Published by Hogarth Press
Publication date: March 13th 2018
Genres: Book Clubs, Contemporary, Fiction, Literary
Cameron Harris is a patriotic young man who goes to Afghanistan and returns home paralyzed from the waist down after stepping on an IED. When Jonathan Miles’s new novel, Anatomy of a Miracle opens he is back in his hometown of Biloxi, Mississippi living with his sister Tanya. Days are spent watching TV, smoking, taking the cornucopia of pills he’s been prescribed, and drinking beer. It is on when of their trips to the nearby convenience store, the Biz-E-Bee, as Tanya is inside buying Cap’n Crunch, that Cameron gets an odd feeling in the lower half of his body, and then…stands. And walks. Just a few steps because he’s been paralyzed for four years, but it is enough to turn their quiet town upside down. And much like the landmine that severed his spinal cord, these steps blow Cameron’s life apart.
It doesn’t take long for the ripple effect of Cameron’s recovery to spread. Initially, a local reporter shows up, which spurs a call from Cameron’s VA doctor, Janice Lorimar-Cuevas, and a visit to her office where, as a doctor, she is at a loss to explain how a spinal cord could regenerate itself. There is no answer in Cameron’s MRIs nor any historical precedent, but as a doctor she is unable to use the word ‘miracle’. There must be some explanation and she’s determined to find it.
As Cameron slowly begins to adjust to his new situation the ripples turn into waves. A local priest shows up and subjects Cameron and Tanya to rigorous questioning that is the prelude to a long-dead American priest being nominated for sainthood. The owners of the Biz-E-Bee find their small store besieged with tour buses of the faithful showing up to stand in the spot where Cameron rose and taking photos of everything in the area. In response, they stop stocking supplies the regulars buy and go all-in on religious memorabilia, watching as they go from being near bankruptcy to making money for the first time in their lives.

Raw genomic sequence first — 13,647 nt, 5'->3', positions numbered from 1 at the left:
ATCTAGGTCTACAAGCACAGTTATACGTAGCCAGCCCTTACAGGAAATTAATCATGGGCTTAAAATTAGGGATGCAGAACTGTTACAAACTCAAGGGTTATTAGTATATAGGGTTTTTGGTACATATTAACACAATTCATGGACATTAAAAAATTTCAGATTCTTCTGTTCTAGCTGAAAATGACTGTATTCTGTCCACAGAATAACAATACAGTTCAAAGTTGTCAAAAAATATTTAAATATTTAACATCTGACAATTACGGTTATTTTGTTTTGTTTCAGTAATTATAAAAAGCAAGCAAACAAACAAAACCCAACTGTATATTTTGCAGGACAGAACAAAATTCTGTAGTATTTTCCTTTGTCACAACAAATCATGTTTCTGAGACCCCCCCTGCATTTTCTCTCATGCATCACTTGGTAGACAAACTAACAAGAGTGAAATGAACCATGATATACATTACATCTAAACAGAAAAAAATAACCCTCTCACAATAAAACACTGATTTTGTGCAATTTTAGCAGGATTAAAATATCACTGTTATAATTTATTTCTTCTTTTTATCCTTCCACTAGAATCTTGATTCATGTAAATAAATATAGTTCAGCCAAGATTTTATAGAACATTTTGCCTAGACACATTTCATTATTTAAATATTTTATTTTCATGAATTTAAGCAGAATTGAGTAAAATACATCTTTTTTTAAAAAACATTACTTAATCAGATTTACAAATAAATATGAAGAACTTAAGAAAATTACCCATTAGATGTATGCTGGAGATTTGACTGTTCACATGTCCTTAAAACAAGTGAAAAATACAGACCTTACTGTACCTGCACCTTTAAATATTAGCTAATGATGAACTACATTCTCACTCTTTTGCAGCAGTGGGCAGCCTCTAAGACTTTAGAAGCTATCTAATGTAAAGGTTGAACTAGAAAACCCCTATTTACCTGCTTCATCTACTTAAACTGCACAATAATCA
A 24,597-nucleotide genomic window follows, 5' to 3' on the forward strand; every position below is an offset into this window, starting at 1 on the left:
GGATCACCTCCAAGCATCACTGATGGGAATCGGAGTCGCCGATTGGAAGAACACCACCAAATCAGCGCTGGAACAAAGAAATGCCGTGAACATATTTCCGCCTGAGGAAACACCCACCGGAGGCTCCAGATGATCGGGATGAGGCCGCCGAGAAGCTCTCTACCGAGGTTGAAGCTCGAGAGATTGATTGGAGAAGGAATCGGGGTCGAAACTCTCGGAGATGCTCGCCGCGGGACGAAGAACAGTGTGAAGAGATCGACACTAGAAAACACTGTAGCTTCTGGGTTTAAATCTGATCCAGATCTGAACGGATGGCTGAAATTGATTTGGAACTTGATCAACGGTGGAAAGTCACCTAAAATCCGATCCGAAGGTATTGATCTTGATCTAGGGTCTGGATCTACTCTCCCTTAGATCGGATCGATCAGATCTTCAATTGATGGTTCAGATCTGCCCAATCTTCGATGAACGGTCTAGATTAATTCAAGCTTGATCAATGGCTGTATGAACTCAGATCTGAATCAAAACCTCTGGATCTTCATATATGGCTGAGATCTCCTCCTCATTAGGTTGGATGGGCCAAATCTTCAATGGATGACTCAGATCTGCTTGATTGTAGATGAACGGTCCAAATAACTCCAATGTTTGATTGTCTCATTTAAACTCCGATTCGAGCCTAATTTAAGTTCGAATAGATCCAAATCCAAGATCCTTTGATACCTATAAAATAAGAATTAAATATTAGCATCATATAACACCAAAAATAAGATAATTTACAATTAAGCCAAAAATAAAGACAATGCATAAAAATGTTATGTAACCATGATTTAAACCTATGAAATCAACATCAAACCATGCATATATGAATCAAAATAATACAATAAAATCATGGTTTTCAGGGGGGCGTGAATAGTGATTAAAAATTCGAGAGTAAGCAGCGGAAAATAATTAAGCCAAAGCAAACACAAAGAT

The waves become a tsunami when Hollywood steps in and a director approaches Cameron to star in a reality show (to be called The Miracle Man) that will document his life going forward as he searches for answers to his healing. It’s no surprise that this goes from possibly being of merit to Cameron getting veneers for his teeth and Tanya becoming the show’s focus because she’s got more personality. Filming takes over their lives, spinning them out of control until reality becomes unreal.
With such an intriguing and controversial subject Miles could lead Anatomy straight over a cliff of the absurd. Instead, he presents an average man who is not religious, but self-aware enough to know that if he’s being held up as a miracle either he ought to have done something to deserve it or he’d better do something bigger with his life now. He chooses the supporting cast just as carefully, with the VA doctor representing the world of facts and science and an Italian investigator from the Vatican representing religion. Miles doesn’t take the easy route of making them caricatures but gives both welcome depth and the same mission—to find the truth, as difficult as it may be.
How Miles draws together such a cast of opposites and varied beliefs is one of the best aspects of Anatomy. You have science, religion, and capitalism all converging on a 26-year-old man with a high school education who freely admits he has no understanding of what’s happened or how it could happen or what it means. Mostly, he wants to know how this could happen. What he is not ready for is people delving into his past and here Miles adds another surprising element to the story. One that doesn’t rely on shock value or taking the easy way out. Instead, it complicates the story and gives the reader even more to contemplate—something I relish in a novel. Which is why, in all its messy, contradictory humanity, Anatomy of a Miracle is an intelligent, humorous, deeply rewarding novel, regardless of your take on miracles.